I'm building a page with a MSO made out of a set of scrollable frames grouped each one with a picture (horizontal and vertical orientations). They change by means of a "go to next state" button.
So far, so good... But for the limit of the content inside scrollable frames:
The portrait page is 1024 × 768 (iPad vertical).
Main container frame is: 647 px high.
Embedded frame should reach 1426 px high to show the whole content. but it only gets to 846 px, so the content is incomplete and does not show in the iPad.
How much is too much for a scrollable frame? Is there an easy method to overcome that? Not that I want to put the Dead Sea Scrolls inside these frames but they are a bit too short for pour needs
Thanks, as usual
Gustavo Sánchez (Posting from Madrid)
OK. I found a workaround but it is something dirty and cumbersome: Make a new document or page with the needed page size (382 px × 1426), make there the frame to be embedded and then copy-paste into the scrollable frame.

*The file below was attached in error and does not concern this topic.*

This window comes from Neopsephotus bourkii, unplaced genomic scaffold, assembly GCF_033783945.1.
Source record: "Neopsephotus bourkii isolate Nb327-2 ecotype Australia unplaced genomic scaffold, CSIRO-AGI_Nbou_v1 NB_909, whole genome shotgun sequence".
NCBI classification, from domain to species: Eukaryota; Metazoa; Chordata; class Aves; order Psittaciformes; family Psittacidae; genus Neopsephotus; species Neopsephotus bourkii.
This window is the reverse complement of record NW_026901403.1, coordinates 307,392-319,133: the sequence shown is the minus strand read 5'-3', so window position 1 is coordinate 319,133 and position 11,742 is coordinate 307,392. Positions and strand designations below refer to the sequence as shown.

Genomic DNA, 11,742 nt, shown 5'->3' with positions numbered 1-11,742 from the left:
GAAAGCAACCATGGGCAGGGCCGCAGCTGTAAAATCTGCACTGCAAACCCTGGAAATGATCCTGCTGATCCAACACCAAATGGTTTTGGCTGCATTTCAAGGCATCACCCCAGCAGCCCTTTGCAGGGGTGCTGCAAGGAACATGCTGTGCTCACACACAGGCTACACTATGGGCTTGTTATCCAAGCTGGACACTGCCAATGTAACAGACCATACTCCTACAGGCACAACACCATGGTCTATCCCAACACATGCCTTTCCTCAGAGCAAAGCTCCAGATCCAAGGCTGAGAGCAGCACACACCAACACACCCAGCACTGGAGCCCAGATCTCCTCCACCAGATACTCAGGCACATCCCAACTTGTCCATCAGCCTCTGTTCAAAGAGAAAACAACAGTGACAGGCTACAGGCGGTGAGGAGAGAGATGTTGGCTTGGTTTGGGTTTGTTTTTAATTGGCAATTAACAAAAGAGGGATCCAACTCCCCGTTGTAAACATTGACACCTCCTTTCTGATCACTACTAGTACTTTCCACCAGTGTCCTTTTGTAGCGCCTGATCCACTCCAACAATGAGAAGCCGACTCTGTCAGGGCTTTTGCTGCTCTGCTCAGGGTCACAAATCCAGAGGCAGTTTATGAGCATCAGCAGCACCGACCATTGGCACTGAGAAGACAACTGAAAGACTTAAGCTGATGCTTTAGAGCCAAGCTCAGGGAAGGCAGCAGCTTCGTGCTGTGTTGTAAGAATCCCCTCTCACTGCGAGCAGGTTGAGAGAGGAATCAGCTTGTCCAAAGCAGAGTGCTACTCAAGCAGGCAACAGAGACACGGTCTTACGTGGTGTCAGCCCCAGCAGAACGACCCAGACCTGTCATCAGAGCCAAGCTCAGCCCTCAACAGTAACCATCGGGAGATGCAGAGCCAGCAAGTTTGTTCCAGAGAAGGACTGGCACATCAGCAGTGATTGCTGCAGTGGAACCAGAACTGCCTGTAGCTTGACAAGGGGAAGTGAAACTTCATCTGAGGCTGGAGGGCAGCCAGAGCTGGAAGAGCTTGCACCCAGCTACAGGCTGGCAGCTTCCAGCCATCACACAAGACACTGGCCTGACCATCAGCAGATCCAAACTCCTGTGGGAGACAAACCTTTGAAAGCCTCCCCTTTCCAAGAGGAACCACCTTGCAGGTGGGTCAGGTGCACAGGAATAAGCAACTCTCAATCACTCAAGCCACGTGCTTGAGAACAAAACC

Boy, isn't this kind of tricks like going back to the 90's?
My question about the limits stands there btw.
When you say it only gets to 846 px what does that mean? You can't make it any larger or that it won't display larger.
FWIW, I've found enlarging the pasteboard to be essential to working on large scrolling frames.
First of all I must admit I had no idea I could enlarge the pasteboard (just one of those thing that happens when you go almost straight from CS2 to CS6!).
I meant that the pasteboard makes no more way that 846 px for a frame that needs more space —1426 px. Now I assume that the limit for a text frame is set by the pasteboard size, Am I wrong?
Anyway I feel a bit wary of enlarging the pasteboard and damaging some other thing —perhaps a trauma from the notorious (kill) pasteboard XT from Quark).
Go into your preferences and enlarge the pasteboard’s vertical margin to somewhere around 800 px. Combined with the 768 you already have that should give you plenty of room to work with.
There’s no easy way to work with this unless you do.
And AFAIK, the pasteboard has been re-sizeable since the very first release of InDesign.